This article previews the issues and arguments in Shady Grove Orthopedics Associates v. Allstate Ins. Co., a case before the Supreme Court on its 2009-10 Term docket. In this case, the Court will address the issue whether federal courts in diversity class actions must apply state provisions that limit or prohibit certain categories of class actions, or whether the federal class action Rule 23 trumps the field so as to override any countervailing state law provisions?
A provision of the New York state civil code prohibits plaintiffs from pursuing a class action to recover statutory penalties or minimal recoveries. The plaintiff Shady Grove Orthopedics filed a class action in New York federal court to recover a 2% monthly late payment fee, on behalf of all class members, from the defendant Allstate Insurance Company. The federal district court applied the New York state provision that prohibits class actions for penalties or minimal recoveries, and dismissed the federal class action. The Second Circuit affirmed. The Supreme Court must decide whether the federal class action Rule 23, which contains no such prohibition on penalty fee cases, applies; or whether the lower federal courts were correct in dismissing the lawsuit based on New York state law.
This Shady Grove appeal involves an Erie problem familiar to every first year law student and presents an almost paradigmatic Erie examination question. The Shady Grove appeal could have significant consequences for the ability of plaintiffs to pursue certain federal diversity class actions, where state law would prohibit the prosecution of those same claims as a class action in state court.
The ultimate outcome in Shady Grove may very well hinge on which analytical model―which mode of Erie analysis―the Court chooses to resolve the issue whether the federal court was obligated to apply the New York limitation on penalty class actions. The parties to this appeal fundamentally disagree concerning which is the appropriate mode of Erie analysis to resolve the issue of state class action law in federal courts. Consequently, the parties also disagree concerning the appropriate conclusion under Erie analysis.
The Court’s resolution of the Erie dispute in Shady Grove is indeed significant for litigants potentially involved in class action litigation. The high-stakes nature of this appeal is captured by the amici aligned on both sides of the dispute. And, the appeal in Shady Grove demonstrates that litigation often can create strange bedfellows.
Public Justice, Inc. has joined with Shady Grove ― represented by Public Citizen ― to press the case for allowing federal Rule 23 to override any state laws or rules that would inhibit the ability of state plaintiffs to aggregate their claims in a class action, and to then pursue those class action claims in a federal court. To this end, these public interest law advocates focus on a discussion of the historical role of federal class actions as a vehicle for vindicating the rights of large numbers of injured claimants. In the Petitioner’s view, plaintiffs should be able to choose a federal forum to vindicate rights under state law, and federal Rule 23 should provide the only procedural yardstick for determining whether a proposed class action should proceed. To permit state procedural rules, including limitations on class actions, to frustrate the ability to pursue a federal class action would be unfair and inequitable.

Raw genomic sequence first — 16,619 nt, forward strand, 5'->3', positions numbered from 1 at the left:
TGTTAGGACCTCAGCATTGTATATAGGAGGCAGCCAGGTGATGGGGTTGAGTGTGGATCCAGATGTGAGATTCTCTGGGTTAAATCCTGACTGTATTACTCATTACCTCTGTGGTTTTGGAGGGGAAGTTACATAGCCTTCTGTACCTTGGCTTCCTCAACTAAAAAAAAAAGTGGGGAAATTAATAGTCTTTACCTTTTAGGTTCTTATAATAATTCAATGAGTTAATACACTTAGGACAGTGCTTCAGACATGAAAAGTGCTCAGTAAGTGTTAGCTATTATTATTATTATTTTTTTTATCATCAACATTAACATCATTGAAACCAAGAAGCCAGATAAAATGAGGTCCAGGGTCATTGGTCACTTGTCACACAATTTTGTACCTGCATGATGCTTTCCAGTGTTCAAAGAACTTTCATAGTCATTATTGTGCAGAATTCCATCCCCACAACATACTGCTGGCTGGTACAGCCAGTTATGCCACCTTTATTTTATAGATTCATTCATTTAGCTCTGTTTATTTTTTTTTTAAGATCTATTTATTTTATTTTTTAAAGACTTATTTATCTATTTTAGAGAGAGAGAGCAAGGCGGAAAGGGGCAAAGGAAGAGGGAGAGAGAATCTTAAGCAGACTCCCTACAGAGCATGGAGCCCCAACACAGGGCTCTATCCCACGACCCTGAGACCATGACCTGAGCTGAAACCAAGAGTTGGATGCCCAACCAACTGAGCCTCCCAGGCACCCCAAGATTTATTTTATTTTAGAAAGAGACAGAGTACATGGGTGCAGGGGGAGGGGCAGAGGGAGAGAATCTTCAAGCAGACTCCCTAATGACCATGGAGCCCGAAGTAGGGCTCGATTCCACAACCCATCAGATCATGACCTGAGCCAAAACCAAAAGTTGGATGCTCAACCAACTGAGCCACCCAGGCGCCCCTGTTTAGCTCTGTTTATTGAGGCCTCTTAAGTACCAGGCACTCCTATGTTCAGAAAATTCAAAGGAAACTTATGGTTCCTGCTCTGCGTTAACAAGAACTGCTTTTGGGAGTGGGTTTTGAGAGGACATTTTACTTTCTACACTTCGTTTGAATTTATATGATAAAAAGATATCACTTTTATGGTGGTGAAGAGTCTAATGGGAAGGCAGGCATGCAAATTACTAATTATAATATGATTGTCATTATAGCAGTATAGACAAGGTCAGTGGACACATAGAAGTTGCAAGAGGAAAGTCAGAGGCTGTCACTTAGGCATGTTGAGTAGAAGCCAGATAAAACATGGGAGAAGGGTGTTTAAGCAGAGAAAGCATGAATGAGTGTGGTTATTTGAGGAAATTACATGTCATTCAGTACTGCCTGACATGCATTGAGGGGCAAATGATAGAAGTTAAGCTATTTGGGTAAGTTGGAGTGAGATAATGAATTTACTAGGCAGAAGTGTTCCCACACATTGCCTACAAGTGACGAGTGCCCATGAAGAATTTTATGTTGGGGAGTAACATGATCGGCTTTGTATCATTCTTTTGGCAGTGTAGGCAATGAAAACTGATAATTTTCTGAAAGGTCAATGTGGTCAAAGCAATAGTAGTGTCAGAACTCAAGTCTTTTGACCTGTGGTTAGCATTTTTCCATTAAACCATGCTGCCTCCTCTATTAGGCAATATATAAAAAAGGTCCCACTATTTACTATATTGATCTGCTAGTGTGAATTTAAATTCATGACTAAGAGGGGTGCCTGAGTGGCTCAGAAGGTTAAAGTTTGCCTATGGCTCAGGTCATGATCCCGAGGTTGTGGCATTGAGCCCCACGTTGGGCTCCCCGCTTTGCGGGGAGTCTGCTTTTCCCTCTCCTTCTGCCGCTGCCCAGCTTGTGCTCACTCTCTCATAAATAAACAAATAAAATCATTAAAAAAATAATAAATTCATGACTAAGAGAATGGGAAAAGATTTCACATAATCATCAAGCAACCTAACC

Allstate is joined with amici from a variety of business and tort reform organizations, arguing that New York’s state’s substantive policy decision to limit the eligibility of certain types of claims from class action treatment should be upheld through application of Erie doctrine, when such claims are pursued in federal court under Rule 23. The Respondent and its amici focus their policy arguments concerning the potential abusive nature of class action litigation, and the unfairness of permitting small penalty fee cases to balloon into exponential liability litigation merely by filing in federal court. Allstate notes the blackmail effect of class action litigation, and argues that state plaintiffs ought not to be able to gain such leverage by bringing a penalty class action in federal court, when they otherwise would be barred from doing so in state court.
Allstate and its amici attempt to focus the Court’s attention on this problem through its two Appendices which provide a sample list of federal and state statutory provisions that limit certain causes of action from being litigated as a class action. With regard to state laws limiting the use of the class action to prosecute those claims, the Court effectively would override every state legislative determination if Shady Grove prevails on its argument that Rule 23 trumps such state law provisions. Were this to occur, then federal court would indeed become a preferred forum to evade state courts, where state law limited certain types of claims from being pursued as class actions.
Linda S. Mullenix, May a Federal Court Dismiss a Class Action That is Barred by State Law, or Does Federal Rule of Civil Procedure 23 Prevail? 37 Preview of United States Supreme Court Cases 72 (November 2, 2009) (Shady Grove Orthopedic Associates v. Allstate Ins. Co).